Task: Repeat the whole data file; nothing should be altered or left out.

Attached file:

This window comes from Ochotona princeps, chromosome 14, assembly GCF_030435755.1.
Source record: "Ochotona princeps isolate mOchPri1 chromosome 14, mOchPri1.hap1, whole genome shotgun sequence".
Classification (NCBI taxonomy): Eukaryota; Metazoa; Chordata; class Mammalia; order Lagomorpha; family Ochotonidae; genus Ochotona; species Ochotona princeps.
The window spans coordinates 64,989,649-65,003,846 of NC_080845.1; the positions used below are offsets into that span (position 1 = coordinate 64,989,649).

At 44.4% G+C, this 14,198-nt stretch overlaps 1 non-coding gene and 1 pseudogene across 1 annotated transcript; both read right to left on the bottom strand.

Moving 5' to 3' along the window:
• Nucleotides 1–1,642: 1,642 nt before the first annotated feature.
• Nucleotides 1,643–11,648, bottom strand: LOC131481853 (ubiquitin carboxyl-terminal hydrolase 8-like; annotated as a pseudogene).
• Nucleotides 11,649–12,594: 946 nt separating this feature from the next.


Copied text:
This window comes from Ochotona princeps, chromosome 14, assembly GCF_030435755.1.
Source record: "Ochotona princeps isolate mOchPri1 chromosome 14, mOchPri1.hap1, whole genome shotgun sequence".
Classification (NCBI taxonomy): Eukaryota; Metazoa; Chordata; class Mammalia; order Lagomorpha; family Ochotonidae; genus Ochotona; species Ochotona princeps.
The window spans coordinates 64,989,649-65,003,846 of NC_080845.1; the positions used below are offsets into that span (position 1 = coordinate 64,989,649).

At 44.4% G+C, this 14,198-nt stretch overlaps 1 non-coding gene and 1 pseudogene across 1 annotated transcript; both read right to left on the bottom strand.

Moving 5' to 3' along the window:
• Nucleotides 1–1,642: 1,642 nt before the first annotated feature.
• Nucleotides 1,643–11,648, bottom strand: LOC131481853 (ubiquitin carboxyl-terminal hydrolase 8-like; annotated as a pseudogene).
• Nucleotides 11,649–12,594: 946 nt separating this feature from the next.